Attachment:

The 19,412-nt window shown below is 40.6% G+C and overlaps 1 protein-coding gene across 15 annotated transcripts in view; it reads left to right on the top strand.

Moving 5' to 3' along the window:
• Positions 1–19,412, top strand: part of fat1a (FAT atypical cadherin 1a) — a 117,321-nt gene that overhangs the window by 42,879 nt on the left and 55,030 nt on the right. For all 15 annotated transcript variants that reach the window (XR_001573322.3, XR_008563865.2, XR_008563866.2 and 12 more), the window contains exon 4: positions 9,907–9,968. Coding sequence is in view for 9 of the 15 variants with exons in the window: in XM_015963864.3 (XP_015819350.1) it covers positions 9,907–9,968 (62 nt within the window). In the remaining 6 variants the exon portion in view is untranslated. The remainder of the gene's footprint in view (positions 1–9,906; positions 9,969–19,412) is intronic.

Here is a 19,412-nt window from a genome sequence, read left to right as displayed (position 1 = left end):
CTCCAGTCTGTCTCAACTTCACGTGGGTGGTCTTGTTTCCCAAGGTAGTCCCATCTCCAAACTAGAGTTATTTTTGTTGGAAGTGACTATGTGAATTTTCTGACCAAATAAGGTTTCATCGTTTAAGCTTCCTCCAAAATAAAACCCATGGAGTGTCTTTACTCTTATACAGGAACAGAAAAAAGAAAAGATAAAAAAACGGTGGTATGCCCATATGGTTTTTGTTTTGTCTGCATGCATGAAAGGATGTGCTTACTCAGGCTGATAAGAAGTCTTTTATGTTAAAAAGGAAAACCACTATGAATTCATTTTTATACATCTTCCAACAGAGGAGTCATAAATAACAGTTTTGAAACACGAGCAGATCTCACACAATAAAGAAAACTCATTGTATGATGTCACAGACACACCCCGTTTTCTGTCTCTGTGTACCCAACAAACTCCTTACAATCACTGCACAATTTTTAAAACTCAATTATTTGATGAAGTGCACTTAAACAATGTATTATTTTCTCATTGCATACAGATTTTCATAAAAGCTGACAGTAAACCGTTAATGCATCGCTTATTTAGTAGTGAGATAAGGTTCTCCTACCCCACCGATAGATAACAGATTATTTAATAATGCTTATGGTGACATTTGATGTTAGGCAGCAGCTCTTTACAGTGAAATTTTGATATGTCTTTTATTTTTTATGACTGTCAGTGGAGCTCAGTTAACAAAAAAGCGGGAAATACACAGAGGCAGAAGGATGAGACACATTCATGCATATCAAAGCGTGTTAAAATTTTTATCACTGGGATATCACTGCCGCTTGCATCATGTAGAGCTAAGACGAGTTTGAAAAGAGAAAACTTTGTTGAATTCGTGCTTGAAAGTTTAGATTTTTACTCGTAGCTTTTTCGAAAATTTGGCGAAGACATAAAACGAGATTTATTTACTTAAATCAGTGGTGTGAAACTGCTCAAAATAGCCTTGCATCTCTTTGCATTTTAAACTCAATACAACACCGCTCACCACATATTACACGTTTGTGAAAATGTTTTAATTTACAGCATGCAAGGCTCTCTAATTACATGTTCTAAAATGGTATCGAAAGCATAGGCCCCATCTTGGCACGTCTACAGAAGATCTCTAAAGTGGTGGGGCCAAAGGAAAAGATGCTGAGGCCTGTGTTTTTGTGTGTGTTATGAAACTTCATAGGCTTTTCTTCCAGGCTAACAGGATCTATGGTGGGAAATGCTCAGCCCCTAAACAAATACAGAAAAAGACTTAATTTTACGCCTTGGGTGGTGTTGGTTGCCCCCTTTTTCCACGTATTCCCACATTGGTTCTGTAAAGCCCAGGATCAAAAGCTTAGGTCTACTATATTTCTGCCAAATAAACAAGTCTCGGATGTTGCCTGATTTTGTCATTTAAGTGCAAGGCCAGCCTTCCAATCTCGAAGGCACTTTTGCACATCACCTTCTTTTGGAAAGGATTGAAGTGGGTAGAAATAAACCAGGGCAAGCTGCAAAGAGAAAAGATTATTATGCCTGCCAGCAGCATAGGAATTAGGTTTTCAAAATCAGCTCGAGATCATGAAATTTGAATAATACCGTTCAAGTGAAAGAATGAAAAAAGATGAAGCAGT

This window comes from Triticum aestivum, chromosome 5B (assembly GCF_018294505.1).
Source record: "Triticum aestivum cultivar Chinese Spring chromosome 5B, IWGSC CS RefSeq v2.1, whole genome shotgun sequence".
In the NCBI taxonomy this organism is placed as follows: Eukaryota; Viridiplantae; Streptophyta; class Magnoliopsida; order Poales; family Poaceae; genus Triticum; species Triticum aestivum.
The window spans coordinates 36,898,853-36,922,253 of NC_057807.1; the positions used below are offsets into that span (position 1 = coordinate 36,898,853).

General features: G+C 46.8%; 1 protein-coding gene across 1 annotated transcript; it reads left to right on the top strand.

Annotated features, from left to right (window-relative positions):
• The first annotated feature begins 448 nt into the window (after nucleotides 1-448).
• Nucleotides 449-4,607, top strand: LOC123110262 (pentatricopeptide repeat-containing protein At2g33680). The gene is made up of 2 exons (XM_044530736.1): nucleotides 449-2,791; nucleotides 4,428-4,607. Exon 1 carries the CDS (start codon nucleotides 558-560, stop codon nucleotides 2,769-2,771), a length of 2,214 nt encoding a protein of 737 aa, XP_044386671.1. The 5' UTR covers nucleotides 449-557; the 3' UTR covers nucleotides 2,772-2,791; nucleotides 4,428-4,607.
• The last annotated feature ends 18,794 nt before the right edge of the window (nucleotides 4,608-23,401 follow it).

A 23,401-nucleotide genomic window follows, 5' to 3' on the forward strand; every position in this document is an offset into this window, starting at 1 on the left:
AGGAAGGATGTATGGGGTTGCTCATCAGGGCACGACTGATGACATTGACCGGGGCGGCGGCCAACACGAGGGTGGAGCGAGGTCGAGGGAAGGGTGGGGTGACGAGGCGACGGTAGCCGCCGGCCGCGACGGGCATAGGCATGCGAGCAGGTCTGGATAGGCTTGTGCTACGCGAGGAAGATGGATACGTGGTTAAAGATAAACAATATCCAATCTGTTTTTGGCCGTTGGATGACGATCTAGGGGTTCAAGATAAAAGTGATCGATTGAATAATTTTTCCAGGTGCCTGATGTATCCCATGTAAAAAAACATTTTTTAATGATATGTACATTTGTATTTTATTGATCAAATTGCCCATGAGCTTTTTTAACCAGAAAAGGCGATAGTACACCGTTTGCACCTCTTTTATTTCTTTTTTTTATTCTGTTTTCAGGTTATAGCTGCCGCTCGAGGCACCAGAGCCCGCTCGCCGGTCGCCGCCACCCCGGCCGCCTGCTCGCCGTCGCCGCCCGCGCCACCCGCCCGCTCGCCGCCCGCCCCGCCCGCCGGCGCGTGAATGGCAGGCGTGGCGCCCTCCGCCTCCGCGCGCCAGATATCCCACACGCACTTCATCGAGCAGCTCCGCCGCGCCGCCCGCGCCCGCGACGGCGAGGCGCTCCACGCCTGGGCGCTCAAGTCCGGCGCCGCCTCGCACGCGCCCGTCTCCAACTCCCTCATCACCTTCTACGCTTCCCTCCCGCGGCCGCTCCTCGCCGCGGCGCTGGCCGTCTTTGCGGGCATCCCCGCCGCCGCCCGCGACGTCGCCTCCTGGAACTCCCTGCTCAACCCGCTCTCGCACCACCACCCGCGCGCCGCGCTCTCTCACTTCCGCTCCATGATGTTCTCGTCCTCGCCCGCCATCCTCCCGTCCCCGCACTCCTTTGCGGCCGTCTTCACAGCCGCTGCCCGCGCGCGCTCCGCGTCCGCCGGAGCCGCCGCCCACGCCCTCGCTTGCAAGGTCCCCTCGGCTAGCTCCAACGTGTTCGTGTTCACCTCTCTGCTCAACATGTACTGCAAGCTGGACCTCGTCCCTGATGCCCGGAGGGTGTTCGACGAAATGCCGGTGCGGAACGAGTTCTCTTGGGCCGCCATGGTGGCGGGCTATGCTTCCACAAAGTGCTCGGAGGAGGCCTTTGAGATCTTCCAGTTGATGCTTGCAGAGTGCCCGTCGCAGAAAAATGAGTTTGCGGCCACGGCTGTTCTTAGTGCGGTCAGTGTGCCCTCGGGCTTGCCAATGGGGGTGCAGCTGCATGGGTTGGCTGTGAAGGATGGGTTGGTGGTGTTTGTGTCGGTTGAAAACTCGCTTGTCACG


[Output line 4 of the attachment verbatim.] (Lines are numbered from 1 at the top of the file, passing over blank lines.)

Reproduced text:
Here is a 19,412-nt window from a genome sequence, read left to right as displayed (position 1 = left end):